"One of my main priorities is education. This is a requisite for our country to be competitive in the 21st Century. Our hearts were broken when in the space of two weeks in April, two young people committed suicide after being repeatedly bullied because of a perception that they were gay. One was a middle schooler. The other was in elementary school. Our thoughts and prayers go to their families.

    "I want to send a clear message to all children: in America you can be free to express who you are. Bullying should not be part of our vocabulary. Every child should grow up in a society that respects their differences.

    "Youth should feel safe to learn without the fear of harassment. One of the critical components of learning is to have a safe environment for children to develop to their full potential. This means, among other measures, schools free of drugs and free of bullying. Bullies target other children based on their race, religion, sexual orientation, gender identity/expression and others. I am asking Congress to immediately pass the Safe Schools Improvement Act of 2009, which has bipartisan support.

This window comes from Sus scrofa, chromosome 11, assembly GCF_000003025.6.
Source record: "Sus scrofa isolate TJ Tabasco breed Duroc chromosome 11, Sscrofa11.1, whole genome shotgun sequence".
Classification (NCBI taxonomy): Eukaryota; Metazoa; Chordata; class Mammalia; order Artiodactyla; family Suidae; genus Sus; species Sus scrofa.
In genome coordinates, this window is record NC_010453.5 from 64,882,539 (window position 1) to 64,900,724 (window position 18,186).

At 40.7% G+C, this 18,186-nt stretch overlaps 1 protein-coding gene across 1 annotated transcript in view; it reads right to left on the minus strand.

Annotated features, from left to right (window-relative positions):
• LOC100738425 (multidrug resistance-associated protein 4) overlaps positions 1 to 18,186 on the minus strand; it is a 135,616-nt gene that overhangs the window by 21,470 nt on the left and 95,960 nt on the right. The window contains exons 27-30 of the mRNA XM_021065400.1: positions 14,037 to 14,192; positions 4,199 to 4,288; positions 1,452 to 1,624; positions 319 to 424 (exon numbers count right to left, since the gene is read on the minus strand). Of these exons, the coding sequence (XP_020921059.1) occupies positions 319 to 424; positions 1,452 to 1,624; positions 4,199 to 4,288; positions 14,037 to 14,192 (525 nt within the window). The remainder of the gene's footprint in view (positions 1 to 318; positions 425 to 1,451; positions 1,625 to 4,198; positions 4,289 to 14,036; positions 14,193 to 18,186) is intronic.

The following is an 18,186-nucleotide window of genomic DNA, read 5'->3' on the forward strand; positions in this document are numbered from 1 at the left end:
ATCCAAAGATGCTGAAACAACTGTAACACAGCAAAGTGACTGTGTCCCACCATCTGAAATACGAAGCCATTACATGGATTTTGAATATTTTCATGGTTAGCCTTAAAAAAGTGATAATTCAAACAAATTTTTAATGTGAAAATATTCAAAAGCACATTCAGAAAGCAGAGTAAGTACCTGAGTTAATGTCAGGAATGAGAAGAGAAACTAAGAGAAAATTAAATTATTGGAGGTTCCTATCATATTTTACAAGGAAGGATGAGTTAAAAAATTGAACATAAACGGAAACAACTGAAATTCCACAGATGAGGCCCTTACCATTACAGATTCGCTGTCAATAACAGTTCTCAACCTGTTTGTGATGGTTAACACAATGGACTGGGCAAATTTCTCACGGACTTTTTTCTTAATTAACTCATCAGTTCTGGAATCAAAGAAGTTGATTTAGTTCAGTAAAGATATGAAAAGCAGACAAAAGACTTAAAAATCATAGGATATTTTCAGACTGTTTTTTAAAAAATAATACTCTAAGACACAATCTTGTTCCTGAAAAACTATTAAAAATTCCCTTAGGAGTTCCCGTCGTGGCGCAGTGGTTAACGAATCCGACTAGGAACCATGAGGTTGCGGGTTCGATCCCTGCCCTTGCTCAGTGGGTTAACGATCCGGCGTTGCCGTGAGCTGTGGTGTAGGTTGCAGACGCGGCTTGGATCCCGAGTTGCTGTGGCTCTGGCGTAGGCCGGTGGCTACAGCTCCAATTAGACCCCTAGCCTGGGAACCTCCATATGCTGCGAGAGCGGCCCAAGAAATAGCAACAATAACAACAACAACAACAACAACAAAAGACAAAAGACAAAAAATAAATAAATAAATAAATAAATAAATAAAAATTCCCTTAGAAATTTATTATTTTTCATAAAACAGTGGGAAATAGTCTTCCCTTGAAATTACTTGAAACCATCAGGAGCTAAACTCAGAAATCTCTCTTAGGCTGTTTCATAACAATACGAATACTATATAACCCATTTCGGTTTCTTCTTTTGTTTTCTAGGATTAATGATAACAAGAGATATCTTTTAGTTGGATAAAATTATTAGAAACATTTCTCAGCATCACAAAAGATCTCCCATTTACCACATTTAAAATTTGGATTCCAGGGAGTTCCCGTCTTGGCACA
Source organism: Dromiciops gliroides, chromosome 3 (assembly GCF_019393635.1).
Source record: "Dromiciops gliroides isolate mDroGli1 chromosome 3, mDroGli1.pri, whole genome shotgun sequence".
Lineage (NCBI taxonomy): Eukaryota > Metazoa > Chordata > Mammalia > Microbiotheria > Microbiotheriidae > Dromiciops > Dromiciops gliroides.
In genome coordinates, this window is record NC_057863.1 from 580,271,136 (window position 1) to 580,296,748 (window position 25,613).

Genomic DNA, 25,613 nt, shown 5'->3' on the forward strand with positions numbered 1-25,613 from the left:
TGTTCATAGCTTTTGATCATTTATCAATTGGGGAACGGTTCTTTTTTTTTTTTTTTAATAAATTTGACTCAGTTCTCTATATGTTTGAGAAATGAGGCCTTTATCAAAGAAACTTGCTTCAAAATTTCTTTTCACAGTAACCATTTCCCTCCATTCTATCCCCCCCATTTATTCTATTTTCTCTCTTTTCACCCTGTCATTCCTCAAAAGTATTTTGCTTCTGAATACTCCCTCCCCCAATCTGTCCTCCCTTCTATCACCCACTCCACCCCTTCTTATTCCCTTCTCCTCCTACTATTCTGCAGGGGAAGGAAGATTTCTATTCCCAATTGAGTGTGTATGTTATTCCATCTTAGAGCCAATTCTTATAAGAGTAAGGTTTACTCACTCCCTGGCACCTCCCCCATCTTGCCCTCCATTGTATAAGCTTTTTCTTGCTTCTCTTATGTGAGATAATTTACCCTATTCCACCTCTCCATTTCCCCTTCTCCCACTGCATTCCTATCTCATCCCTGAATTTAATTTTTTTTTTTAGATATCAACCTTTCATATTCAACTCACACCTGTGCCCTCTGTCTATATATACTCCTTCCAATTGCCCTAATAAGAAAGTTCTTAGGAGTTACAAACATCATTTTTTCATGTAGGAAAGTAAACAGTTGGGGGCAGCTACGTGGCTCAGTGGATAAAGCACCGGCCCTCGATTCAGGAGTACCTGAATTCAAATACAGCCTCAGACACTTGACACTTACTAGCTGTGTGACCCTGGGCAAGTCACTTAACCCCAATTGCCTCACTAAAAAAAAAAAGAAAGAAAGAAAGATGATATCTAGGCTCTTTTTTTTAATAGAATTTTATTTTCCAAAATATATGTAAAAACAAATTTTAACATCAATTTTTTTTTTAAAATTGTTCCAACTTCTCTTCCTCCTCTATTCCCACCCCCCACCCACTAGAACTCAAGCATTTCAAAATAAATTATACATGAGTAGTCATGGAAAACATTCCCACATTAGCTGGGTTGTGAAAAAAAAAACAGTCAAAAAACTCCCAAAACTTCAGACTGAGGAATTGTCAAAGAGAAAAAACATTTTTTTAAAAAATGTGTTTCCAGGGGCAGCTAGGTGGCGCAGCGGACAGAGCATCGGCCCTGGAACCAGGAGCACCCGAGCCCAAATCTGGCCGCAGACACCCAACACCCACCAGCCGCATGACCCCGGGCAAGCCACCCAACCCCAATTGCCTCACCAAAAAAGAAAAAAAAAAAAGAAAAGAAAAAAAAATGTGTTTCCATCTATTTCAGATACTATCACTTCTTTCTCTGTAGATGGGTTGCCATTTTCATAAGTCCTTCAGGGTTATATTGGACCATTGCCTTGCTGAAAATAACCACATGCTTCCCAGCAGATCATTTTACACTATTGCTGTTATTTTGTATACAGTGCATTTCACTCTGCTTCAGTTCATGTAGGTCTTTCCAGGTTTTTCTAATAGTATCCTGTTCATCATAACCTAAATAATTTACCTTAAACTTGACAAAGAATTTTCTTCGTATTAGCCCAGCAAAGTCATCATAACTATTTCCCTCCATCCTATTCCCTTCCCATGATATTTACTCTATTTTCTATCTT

"These issues affect not only the LGBT community, but also our entire Nation.  As long as the promise of equality for all remains unfulfilled, all Americans are affected.  If we can work together to advance the principles upon which our Nation was founded, every American will benefit.  During LGBT Pride Month, I call upon the LGBT community, the Congress, and the American people to work together to promote equal rights for all, regardless of sexual orientation or gender identity.   

    "Some people will argue that we cannot do so much, so fast, while the country is dealing with an economic crises, is engaged in two wars, desperately needs healthcare reform, needs education reform, and needs to address the problems with the environment.

    "I say: we cannot afford to NOT take care now of these blights on our American Family to ensure that we live to our highest value: That we were all created Equal.

    "The time has come to live to our highest aspirations. To send the message that while we may not agree with each other all the time, we all share the aspiration of living in a society in which none of our members faces discrimination. And a reminder that we were all created equal.

    "I call upon the people of the United States to turn back discrimination and prejudice everywhere it exists.